Amy Harris / Invision / AP

“He just played the craziest shit, man. I mean everything—the past, present, the future,” the producer Flying Lotus once said of his friend and collaborator, the Los Angeles–based saxophonist Kamasi Washington. The horn player, who emerged in 2015 as a nostalgic figure in modern jazz, blew with the same fire as John Coltrane, Sun Ra, and Pharoah Sanders, and his massive debut album—a three-hour jaunt called The Epic—proved he had an ear for the same blustery compositions.

The Epic was, perhaps more than anything, bold: A long jazz record in an era of diminished attention spans, it required patience to fully absorb. Across 17 tracks and 173 minutes, the album had a bit of everything: gospel selections (“Henrietta Our Hero,” “The Rhythm Changes”), big-band tunes (“Askim,” “Change of the Guard”), and ’70s-inspired funk fusion (“Final Thought,” “Re Run Home”). Arriving a couple of months after Kendrick Lamar’s 2015 avant-rap opus To Pimp a Butterfly—on which Washington, the pianist Robert Glasper, the producer Terrace Martin, and the bassist Thundercat fused their blend of jazz with West Coast G-funk—The Epic did for jazz what Butterfly did for rap: It proved there’s widespread interest and room in the marketplace for creatively challenging art across genres. There was a rich, spiritual essence to Washington’s music; it was equally boundless, familiar, and new.

Two years later, and Washington is the trendiest musician in mainstream jazz. Having played with everyone from the jazz legends Wayne Shorter and Herbie Hancock to the rapper Snoop Dogg, Washington has been dubbed something of a jazz savior, honoring traditional aspects of the genre while developing his own sound. For his impressive new EP, Harmony of Difference, Washington explores counterpoint, with versions of the same melody appearing in each song; it’s a lush 30-minute suite that pulls R&B and bossa nova into the mix.

Harmony premiered in full at the 2017 Whitney Biennial this spring, along with a short film helmed by the music-video director A.G. Rojas and original artwork by Washington’s sister, Amani, who created five paintings, then combined the images for a sixth painting: an abstract depiction of a human face. Harmony of Difference takes the same approach: Its first five songs work well as standalone cuts, but when they’re blended into the final track—the 13-minute “Truth”—the dissonant pieces come together, presenting a complete melodic portrait. By letting the tracks play out before bringing them into one arrangement, Washington highlights the power of unity. Referencing the fraught political climate, he told The New York Times in March about his priorities for the album: “I didn’t want it to sound chaotic. I wanted to show how you can pull these different musical pieces together in a way that felt harmonious.”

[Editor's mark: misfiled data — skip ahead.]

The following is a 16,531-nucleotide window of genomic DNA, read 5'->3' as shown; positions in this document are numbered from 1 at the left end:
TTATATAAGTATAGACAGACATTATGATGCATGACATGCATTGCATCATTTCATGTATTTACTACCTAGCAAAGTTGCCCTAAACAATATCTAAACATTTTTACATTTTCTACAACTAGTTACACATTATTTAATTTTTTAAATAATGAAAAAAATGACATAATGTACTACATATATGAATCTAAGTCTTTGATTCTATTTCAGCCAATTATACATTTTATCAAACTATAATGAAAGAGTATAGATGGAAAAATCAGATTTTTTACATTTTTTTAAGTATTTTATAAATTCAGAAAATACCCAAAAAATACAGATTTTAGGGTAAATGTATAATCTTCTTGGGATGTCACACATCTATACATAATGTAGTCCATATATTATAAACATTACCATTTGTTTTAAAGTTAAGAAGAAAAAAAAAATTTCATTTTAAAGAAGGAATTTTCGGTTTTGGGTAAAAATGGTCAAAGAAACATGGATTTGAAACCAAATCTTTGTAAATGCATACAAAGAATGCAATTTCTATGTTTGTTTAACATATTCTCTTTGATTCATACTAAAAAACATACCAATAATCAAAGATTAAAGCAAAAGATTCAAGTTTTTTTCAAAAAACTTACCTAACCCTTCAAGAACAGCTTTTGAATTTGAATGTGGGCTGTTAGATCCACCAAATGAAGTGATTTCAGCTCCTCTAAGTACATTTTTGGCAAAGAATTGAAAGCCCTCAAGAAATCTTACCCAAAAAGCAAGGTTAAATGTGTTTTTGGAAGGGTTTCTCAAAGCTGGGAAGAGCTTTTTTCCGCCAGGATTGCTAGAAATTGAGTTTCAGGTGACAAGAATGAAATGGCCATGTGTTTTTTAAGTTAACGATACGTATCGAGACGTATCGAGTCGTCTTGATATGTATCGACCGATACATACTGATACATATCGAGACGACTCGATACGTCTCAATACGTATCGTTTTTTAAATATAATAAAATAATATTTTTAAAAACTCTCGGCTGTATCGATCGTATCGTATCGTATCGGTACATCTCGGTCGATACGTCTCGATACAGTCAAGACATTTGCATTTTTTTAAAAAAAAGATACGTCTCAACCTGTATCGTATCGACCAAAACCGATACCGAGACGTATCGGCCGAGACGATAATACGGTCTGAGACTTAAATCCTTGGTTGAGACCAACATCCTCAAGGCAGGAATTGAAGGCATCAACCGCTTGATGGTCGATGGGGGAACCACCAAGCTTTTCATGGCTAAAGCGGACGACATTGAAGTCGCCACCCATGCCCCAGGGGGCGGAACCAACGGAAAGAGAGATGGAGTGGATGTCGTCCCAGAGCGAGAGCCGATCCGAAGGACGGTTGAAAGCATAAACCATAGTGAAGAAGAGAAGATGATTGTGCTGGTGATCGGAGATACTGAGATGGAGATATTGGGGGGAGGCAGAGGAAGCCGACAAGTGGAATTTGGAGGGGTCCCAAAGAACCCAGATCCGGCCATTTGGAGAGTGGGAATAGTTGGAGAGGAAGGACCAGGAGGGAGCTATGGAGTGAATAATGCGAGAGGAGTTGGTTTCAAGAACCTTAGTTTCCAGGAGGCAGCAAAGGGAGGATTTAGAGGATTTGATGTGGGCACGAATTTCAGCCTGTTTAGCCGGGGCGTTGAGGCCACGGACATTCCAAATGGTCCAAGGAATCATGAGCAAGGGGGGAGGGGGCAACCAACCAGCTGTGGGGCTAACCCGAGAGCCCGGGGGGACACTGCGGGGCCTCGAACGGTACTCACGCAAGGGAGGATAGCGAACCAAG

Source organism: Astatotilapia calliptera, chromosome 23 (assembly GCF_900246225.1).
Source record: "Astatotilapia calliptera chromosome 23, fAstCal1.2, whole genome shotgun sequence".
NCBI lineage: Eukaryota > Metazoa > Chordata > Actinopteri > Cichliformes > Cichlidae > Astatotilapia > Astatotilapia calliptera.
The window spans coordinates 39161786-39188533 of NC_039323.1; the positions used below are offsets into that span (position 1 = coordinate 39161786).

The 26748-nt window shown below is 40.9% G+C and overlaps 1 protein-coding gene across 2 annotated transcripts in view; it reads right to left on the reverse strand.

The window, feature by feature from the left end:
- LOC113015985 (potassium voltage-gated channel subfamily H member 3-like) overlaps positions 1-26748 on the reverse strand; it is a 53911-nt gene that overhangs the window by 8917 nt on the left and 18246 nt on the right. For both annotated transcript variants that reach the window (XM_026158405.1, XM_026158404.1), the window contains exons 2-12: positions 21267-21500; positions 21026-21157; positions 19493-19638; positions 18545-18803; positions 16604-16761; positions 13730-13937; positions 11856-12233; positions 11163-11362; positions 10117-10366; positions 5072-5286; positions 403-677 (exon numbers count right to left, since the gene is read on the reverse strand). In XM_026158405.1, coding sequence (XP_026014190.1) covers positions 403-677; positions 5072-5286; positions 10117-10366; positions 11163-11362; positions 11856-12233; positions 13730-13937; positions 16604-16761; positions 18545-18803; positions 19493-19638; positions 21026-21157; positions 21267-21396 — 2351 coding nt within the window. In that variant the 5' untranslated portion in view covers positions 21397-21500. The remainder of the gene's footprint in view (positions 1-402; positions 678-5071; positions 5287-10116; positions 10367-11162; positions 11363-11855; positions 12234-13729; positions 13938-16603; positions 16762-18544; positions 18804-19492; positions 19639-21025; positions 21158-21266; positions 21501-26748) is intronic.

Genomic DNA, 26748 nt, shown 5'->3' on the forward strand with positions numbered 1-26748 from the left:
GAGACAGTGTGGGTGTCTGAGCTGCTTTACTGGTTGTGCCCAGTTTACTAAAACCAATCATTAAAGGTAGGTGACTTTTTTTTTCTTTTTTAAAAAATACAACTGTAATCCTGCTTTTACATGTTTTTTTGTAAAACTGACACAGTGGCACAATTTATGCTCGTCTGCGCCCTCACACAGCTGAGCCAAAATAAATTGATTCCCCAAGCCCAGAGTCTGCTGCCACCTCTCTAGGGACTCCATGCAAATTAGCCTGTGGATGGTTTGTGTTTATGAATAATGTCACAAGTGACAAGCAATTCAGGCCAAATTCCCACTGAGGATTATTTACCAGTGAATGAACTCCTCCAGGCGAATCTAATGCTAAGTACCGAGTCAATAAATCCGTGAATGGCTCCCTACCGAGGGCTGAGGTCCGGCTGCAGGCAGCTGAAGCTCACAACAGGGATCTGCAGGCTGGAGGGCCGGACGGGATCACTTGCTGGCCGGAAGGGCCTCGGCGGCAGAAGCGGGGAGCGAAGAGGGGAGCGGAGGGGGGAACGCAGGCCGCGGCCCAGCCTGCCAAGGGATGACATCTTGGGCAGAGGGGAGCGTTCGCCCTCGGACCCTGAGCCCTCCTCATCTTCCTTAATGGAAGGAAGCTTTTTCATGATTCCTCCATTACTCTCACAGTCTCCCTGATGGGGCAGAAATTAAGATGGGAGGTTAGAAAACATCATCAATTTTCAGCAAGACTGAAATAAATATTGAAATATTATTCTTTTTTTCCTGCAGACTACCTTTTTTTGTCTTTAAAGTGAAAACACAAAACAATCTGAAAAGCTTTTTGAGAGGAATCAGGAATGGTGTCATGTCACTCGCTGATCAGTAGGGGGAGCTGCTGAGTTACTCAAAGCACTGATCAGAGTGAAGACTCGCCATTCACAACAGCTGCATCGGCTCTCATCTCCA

Musically, Harmony of Difference continues where The Epic left off; it’s a large-scale record built on grand, instrumental structures. Though similar in tone, Harmony feels subtler than its predecessor and pays stricter attention to nuance. On “Desire,” for instance, Washington takes some of the steam out of his horn, trading his combustible style for a temperate one. The song culminates midway through: Just as Washington begins to ramp up the sax, he recedes, letting the notes echo in the distance.

The mood shifts dramatically on the EP’s next track, “Humility,” a volcanic mix of wind instruments, soaring piano chords, and layered percussion. It’s a wonderful tune (and perhaps the second best on this set), but it scans too closely to the Epic opener “Change of the Guard” and retreads old ground. But the tracks “Perspective” and “Integrity” suggest new creative directions for Washington—the former seems influenced by late-’70s R&B, the latter by the likes of the Brazilian soul icons Gilberto Gil and Sergio Mendes. That Washington can organize such varied sound is his greatest gift, and on “Truth,” he funnels sacred and contemporary music into a resonant compilation.

Much like The Epic, Harmony arrives to a world fractured along racial and political lines, but the new album’s meditative vibe is far removed from the weariness of daily existence in 2017. With songs dedicated to slain civil-rights leaders, The Epic spoke directly to black people sagging under the weight of systemic oppression, still raw from the unjustified killings of people of color by law enforcement. Harmony, it could be said, speaks to the human race as a whole, reminding listeners that there’s room for all people, regardless of skin color or political affiliation. It may not have the same groundswell as The Epic, but its scope is equally important. It’s a victory lap with the promise of greater things on the horizon.

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